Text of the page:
Honoring Latina Equal Pay Day

By Ava Lee-Green

What is Latina Equal Pay Day?

DECEMBER 8, 2022 is Latina Equal Pay Day. For every $1 a white man makes in the U.S., a Latina woman (on average) makes around 54 cents. This means that to make the same amount as their white male counterparts do in one calendar year, a Latina must work another 342 days. That’s almost two full years.  

Latinas make up around 11 million workers in the workforce today but still experience one of the most significant wage gaps among women. On average, a Latina will lose $1,163,920 during her career. This not only has an effect on a woman’s daily life, but also on her family and community. 

Spotlight on Latinas Changing the World Right Now

Peabody Awards – Screenshot from vimeo

Indya Moore is a transgender and non-binary Latinx model. They began modeling at 15 years old and have done work with brands such as Dior and Gucci since then. In 2019, Moore became the first transgender person to be on the cover of Elle Magazine and was named one of Time Magazine’s “100 most influential people” that same year. Her work, such as in the hit TV series Pose, has been an inspiration to transgender people around the world to continue fighting for trans rights and has highlighted the importance of trans representation in media.

Official Supreme Court photo

Sonia Sotomayor is the first Latina to serve as a United States Supreme Court justice. She was nominated in 2009 by former U.S. President Barack Obama and has served on the highest court in the US since. As a SCOTUS justice, she has voted in crucial cases like Obergefell v. Hodges, which led to legalized same-sex marriage nationwide. Most recently, she demonstrated her support for women’s rights by voting in dissent in Dobbs v. Jackson. This case ultimately led to the unprecedented overturning of federally legalized access to abortion.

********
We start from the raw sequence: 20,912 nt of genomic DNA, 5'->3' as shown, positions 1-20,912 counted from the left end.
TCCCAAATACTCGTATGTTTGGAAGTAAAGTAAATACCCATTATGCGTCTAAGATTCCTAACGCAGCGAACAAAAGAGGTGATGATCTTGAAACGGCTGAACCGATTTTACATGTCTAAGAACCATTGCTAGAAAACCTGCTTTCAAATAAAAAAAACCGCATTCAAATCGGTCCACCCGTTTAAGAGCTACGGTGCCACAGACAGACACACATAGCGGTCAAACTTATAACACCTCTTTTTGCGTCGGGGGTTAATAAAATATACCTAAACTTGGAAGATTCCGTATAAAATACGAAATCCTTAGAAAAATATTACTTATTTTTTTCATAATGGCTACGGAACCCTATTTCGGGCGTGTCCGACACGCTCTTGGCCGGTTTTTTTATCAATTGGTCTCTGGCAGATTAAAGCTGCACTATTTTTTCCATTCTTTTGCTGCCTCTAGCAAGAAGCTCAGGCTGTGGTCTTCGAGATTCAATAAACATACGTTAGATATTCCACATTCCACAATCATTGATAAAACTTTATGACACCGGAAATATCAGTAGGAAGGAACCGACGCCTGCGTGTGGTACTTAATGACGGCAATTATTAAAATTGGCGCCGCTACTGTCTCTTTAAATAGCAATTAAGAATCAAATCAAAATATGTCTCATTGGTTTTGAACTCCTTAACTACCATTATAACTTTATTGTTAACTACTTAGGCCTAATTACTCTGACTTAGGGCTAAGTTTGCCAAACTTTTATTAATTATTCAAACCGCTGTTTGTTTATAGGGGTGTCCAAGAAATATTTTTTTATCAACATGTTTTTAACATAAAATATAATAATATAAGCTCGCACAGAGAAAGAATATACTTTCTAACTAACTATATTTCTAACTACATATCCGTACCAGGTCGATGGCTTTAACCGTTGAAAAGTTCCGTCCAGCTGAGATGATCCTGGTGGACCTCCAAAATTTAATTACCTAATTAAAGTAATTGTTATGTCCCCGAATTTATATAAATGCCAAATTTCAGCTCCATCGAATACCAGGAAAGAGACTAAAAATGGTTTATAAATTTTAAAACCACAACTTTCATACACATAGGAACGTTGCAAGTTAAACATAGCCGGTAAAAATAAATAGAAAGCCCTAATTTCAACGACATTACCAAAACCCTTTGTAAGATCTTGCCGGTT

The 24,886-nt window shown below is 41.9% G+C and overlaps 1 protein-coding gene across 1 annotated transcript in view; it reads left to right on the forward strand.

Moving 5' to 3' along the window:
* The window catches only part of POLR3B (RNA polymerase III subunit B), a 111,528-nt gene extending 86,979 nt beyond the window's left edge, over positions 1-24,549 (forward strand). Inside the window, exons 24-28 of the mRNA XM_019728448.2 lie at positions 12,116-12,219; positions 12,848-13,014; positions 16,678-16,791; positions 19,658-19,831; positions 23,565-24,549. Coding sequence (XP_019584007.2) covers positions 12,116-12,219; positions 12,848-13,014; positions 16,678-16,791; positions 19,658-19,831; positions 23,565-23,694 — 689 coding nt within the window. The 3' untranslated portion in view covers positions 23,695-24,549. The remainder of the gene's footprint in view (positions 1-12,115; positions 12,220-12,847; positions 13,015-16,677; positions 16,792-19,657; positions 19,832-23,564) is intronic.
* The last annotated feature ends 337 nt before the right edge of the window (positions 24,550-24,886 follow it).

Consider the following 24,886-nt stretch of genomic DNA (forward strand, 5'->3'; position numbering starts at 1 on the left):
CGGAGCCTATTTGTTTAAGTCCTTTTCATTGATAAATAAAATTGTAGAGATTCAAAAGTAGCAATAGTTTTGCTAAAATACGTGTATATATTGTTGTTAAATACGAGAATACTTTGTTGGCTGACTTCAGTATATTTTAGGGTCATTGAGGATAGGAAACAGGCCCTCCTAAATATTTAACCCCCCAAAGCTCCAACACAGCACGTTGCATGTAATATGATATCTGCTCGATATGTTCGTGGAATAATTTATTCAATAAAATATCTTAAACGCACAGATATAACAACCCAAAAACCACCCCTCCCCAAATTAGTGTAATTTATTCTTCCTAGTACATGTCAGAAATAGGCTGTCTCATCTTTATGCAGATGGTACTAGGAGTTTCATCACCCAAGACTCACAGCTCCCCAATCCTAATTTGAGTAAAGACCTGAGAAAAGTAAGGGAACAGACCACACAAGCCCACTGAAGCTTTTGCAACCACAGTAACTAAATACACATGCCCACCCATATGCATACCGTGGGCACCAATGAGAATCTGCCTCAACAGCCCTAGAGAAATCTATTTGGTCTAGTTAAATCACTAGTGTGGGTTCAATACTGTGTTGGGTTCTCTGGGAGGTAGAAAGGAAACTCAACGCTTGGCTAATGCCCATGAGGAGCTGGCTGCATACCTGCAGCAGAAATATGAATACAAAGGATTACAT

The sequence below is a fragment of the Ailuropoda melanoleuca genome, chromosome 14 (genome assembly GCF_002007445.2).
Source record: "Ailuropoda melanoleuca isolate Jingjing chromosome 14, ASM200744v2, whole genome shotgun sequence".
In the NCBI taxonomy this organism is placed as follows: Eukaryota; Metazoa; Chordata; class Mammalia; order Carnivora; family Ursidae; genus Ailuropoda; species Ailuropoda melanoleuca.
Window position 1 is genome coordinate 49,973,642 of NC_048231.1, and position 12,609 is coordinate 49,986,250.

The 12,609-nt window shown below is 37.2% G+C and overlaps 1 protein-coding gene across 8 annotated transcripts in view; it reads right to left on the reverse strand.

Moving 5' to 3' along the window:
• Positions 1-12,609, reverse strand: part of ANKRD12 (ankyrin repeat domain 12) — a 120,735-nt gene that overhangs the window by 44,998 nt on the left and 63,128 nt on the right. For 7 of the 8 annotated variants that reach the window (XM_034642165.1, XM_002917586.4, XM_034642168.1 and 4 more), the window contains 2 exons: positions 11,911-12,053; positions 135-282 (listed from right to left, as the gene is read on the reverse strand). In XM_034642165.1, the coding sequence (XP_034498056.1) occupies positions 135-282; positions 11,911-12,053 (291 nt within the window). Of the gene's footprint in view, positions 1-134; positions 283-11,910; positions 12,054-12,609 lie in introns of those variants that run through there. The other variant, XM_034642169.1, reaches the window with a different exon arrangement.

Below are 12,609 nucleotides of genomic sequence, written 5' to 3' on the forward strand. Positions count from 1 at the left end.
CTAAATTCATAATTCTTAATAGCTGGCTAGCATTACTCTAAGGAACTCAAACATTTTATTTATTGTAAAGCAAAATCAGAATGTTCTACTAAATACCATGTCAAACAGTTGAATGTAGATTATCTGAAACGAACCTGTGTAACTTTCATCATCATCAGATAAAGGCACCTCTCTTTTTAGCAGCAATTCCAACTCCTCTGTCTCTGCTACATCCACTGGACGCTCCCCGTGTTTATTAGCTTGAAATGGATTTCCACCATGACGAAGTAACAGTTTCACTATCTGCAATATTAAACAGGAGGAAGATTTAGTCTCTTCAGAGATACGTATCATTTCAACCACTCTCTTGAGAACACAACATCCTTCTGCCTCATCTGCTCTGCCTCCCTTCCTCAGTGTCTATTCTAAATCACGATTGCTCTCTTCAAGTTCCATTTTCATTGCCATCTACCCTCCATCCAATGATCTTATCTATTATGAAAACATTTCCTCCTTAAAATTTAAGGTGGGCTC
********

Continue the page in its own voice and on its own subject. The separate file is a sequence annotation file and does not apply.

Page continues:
X Gonzales is an advocate for gun control in the US who rose to national attention following the school shooting at Stoneman Douglas High School in 2018. Just three days after the shooting, Gonzales made their viral call-to-action speech “We call B.S.” encouraging young people around the country to put pressure on legislators to change gun control laws. They, along with classmates, led the nationwide March for Our Lives protest on March 24, 2018. That day, an estimated two million people marched to protest the lack of gun control. See their speech from that day here

Maria Teresa Kumar is a Colombian American political rights activist, as well as CEO of Voto Latino, a Latino political organization. After recognizing the inequalities between Latinx people and other communities in the US, she has dedicated her career to empowering the community’s political power. She began working at Voto Latino in 2004 and has worked in increasing voter turnout in the Latinx community ever since. Under her guidance, Voto Latino has played a large role in registering over half a million Latinx people to vote.  

What Can You Do?

Latina Equal Pay Day marks the last ‘Equal Pay Day’ for ethnic minority communities of the calendar year. In the next year, make an effort to raise awareness about this issue by uplifting Latina voices on social media and in your community! You can also support organizations that work on the ground to empower Latinas around the country. 

The Equal Rights Amendment (ERA) is another solution to the gender wage gap as a whole. It is a constitutional amendment that protects individuals from sex-based discrimination in the workplace, domestic violence and child custody cases, and many other situations. Supporting the fight for the inclusion of the ERA in the U.S. Constitution would help bring us closer to achieving equality in the U.S. 

Latinas have made significant contributions to the U.S. workforce but are still significantly underpaid compared to their white male counterparts. Their work deserves recognition, which can be achieved by closing the wage gap. 

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